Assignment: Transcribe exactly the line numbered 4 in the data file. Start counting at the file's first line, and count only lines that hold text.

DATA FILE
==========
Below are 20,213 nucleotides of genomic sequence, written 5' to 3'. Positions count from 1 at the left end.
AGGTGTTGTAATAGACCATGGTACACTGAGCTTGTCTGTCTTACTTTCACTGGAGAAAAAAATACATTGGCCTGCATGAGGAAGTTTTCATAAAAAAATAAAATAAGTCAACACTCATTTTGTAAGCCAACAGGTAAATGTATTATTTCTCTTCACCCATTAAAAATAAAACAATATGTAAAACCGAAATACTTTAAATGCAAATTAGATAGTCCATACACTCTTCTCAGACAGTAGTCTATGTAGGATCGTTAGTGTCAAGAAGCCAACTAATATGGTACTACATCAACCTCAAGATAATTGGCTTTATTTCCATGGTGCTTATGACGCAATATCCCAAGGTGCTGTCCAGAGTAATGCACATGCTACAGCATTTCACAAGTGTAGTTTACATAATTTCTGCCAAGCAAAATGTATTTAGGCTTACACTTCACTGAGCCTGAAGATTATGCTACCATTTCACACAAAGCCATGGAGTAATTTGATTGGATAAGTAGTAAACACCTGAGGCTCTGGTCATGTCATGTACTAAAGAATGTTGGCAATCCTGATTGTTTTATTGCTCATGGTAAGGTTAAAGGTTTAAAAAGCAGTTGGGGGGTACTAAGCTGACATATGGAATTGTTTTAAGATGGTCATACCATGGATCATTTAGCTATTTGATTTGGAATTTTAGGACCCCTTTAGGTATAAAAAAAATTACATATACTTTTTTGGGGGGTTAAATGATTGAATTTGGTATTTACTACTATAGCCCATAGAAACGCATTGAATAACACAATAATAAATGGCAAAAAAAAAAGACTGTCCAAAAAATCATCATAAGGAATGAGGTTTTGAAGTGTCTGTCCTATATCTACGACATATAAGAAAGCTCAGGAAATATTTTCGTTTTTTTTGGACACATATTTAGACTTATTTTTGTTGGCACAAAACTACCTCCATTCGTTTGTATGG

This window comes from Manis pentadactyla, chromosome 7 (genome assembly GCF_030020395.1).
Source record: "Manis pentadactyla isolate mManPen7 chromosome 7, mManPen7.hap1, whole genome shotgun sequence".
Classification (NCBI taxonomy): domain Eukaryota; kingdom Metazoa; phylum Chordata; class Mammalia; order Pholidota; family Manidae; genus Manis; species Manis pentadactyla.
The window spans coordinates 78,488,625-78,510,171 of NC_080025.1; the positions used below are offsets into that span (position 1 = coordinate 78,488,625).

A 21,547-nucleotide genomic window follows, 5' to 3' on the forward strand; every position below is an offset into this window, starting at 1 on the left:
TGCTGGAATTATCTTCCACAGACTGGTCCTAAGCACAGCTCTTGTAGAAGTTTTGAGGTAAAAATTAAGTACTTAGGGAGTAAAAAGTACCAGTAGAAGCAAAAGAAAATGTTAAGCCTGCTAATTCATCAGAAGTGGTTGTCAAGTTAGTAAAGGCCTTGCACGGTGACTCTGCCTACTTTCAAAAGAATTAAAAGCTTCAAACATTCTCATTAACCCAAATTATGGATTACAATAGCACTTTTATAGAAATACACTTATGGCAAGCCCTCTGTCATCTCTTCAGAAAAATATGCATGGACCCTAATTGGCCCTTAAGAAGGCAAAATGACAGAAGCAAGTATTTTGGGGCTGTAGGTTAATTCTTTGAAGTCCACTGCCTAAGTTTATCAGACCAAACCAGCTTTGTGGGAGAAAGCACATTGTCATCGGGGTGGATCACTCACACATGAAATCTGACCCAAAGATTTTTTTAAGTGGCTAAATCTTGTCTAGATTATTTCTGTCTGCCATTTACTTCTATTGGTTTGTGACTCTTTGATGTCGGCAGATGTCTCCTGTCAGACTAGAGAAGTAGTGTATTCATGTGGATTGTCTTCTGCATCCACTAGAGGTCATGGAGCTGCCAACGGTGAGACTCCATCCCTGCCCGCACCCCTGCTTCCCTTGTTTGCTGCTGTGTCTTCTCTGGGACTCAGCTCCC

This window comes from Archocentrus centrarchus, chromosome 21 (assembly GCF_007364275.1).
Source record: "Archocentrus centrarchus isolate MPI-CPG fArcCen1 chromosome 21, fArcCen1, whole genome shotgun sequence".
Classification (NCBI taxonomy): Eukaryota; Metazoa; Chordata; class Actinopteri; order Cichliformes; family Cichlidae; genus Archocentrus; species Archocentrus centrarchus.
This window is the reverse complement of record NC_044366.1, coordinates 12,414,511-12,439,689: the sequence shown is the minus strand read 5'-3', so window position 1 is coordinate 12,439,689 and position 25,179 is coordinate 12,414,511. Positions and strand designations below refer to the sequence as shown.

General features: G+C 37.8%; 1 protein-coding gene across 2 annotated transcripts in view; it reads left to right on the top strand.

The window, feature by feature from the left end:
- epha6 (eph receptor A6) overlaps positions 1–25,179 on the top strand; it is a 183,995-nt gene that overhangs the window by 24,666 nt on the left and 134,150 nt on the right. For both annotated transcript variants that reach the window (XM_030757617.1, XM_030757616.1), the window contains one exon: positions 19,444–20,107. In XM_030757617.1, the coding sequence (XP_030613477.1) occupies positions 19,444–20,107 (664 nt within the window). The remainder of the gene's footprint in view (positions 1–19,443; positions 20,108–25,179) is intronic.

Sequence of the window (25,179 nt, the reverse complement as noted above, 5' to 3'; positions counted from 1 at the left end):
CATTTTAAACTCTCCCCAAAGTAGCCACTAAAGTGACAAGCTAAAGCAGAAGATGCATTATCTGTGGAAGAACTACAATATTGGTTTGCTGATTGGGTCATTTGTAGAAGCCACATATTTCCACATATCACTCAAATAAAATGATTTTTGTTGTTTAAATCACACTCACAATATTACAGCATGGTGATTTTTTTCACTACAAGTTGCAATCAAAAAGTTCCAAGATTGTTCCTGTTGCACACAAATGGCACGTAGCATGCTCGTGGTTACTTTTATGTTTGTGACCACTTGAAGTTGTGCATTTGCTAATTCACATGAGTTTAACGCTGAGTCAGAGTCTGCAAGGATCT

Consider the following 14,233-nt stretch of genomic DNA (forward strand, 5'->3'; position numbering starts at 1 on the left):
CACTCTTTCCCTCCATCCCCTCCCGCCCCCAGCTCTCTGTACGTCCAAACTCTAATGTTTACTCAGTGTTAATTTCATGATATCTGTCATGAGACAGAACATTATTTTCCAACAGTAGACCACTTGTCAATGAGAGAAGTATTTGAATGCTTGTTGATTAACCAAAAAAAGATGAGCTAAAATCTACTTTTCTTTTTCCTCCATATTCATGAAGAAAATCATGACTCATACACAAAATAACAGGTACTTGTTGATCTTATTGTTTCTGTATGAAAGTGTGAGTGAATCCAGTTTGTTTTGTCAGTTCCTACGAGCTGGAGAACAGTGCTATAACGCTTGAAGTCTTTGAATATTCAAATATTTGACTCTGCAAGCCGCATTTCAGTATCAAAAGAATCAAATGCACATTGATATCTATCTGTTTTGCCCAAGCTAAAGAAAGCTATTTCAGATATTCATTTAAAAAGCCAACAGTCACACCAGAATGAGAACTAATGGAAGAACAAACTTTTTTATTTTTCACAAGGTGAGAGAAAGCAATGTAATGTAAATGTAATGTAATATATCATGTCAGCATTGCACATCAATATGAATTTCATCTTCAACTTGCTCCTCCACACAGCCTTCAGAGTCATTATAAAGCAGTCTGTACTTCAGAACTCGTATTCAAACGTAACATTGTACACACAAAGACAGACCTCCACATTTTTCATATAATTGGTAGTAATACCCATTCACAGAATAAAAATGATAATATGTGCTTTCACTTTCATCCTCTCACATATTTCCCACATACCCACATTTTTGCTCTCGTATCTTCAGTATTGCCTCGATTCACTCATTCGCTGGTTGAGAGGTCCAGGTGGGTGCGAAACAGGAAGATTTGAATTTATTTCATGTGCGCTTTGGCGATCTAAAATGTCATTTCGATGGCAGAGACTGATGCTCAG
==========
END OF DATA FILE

Source record: "Manis pentadactyla isolate mManPen7 chromosome 7, mManPen7.hap1, whole genome shotgun sequence".